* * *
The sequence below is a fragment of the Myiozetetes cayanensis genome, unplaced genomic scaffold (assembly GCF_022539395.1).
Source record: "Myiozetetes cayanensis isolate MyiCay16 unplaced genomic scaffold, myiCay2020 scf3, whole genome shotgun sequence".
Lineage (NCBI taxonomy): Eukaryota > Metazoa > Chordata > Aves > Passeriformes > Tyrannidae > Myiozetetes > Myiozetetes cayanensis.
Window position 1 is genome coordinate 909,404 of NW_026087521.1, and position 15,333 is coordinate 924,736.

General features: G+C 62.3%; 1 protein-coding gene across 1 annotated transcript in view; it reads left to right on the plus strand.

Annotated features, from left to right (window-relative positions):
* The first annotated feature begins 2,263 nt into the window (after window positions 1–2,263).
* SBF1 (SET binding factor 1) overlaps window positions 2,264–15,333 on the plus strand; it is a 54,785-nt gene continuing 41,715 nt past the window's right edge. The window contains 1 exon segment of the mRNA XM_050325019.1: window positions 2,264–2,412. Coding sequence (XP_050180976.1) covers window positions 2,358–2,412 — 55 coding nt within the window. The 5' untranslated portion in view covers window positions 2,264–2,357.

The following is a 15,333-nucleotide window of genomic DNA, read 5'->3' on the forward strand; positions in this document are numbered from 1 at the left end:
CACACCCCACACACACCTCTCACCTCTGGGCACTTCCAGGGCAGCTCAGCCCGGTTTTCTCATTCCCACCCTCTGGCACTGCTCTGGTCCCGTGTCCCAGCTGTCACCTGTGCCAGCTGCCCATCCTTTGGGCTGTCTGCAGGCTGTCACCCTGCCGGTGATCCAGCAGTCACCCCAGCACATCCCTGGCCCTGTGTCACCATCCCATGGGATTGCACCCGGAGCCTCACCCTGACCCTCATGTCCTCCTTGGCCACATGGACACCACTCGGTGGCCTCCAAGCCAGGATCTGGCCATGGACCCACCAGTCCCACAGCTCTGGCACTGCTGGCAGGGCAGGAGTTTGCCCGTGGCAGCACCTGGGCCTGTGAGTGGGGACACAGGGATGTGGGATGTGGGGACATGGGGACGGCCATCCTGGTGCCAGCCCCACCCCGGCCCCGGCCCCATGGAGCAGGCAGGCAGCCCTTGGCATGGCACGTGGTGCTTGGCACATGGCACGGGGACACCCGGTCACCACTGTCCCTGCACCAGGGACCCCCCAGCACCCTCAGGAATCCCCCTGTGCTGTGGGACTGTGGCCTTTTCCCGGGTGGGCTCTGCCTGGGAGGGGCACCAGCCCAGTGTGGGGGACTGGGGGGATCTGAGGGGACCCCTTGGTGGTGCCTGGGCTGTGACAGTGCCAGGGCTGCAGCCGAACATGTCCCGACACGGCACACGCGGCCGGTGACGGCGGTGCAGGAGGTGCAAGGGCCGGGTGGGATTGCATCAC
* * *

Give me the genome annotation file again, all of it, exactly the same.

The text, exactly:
The sequence below is a fragment of the Myiozetetes cayanensis genome, unplaced genomic scaffold (assembly GCF_022539395.1).
Source record: "Myiozetetes cayanensis isolate MyiCay16 unplaced genomic scaffold, myiCay2020 scf3, whole genome shotgun sequence".
Lineage (NCBI taxonomy): Eukaryota > Metazoa > Chordata > Aves > Passeriformes > Tyrannidae > Myiozetetes > Myiozetetes cayanensis.
Window position 1 is genome coordinate 909,404 of NW_026087521.1, and position 15,333 is coordinate 924,736.

General features: G+C 62.3%; 1 protein-coding gene across 1 annotated transcript in view; it reads left to right on the plus strand.

Annotated features, from left to right (window-relative positions):
* The first annotated feature begins 2,263 nt into the window (after window positions 1–2,263).
* SBF1 (SET binding factor 1) overlaps window positions 2,264–15,333 on the plus strand; it is a 54,785-nt gene continuing 41,715 nt past the window's right edge. The window contains 1 exon segment of the mRNA XM_050325019.1: window positions 2,264–2,412. Coding sequence (XP_050180976.1) covers window positions 2,358–2,412 — 55 coding nt within the window. The 5' untranslated portion in view covers window positions 2,264–2,357.

The following is a 15,333-nucleotide window of genomic DNA, read 5'->3' on the forward strand; positions in this document are numbered from 1 at the left end:
CACACCCCACACACACCTCTCACCTCTGGGCACTTCCAGGGCAGCTCAGCCCGGTTTTCTCATTCCCACCCTCTGGCACTGCTCTGGTCCCGTGTCCCAGCTGTCACCTGTGCCAGCTGCCCATCCTTTGGGCTGTCTGCAGGCTGTCACCCTGCCGGTGATCCAGCAGTCACCCCAGCACATCCCTGGCCCTGTGTCACCATCCCATGGGATTGCACCCGGAGCCTCACCCTGACCCTCATGTCCTCCTTGGCCACATGGACACCACTCGGTGGCCTCCAAGCCAGGATCTGGCCATGGACCCACCAGTCCCACAGCTCTGGCACTGCTGGCAGGGCAGGAGTTTGCCCGTGGCAGCACCTGGGCCTGTGAGTGGGGACACAGGGATGTGGGATGTGGGGACATGGGGACGGCCATCCTGGTGCCAGCCCCACCCCGGCCCCGGCCCCATGGAGCAGGCAGGCAGCCCTTGGCATGGCACGTGGTGCTTGGCACATGGCACGGGGACACCCGGTCACCACTGTCCCTGCACCAGGGACCCCCCAGCACCCTCAGGAATCCCCCTGTGCTGTGGGACTGTGGCCTTTTCCCGGGTGGGCTCTGCCTGGGAGGGGCACCAGCCCAGTGTGGGGGACTGGGGGGATCTGAGGGGACCCCTTGGTGGTGCCTGGGCTGTGACAGTGCCAGGGCTGCAGCCGAACATGTCCCGACACGGCACACGCGGCCGGTGACGGCGGTGCAGGAGGTGCAAGGGCCGGGTGGGATTGCATCAC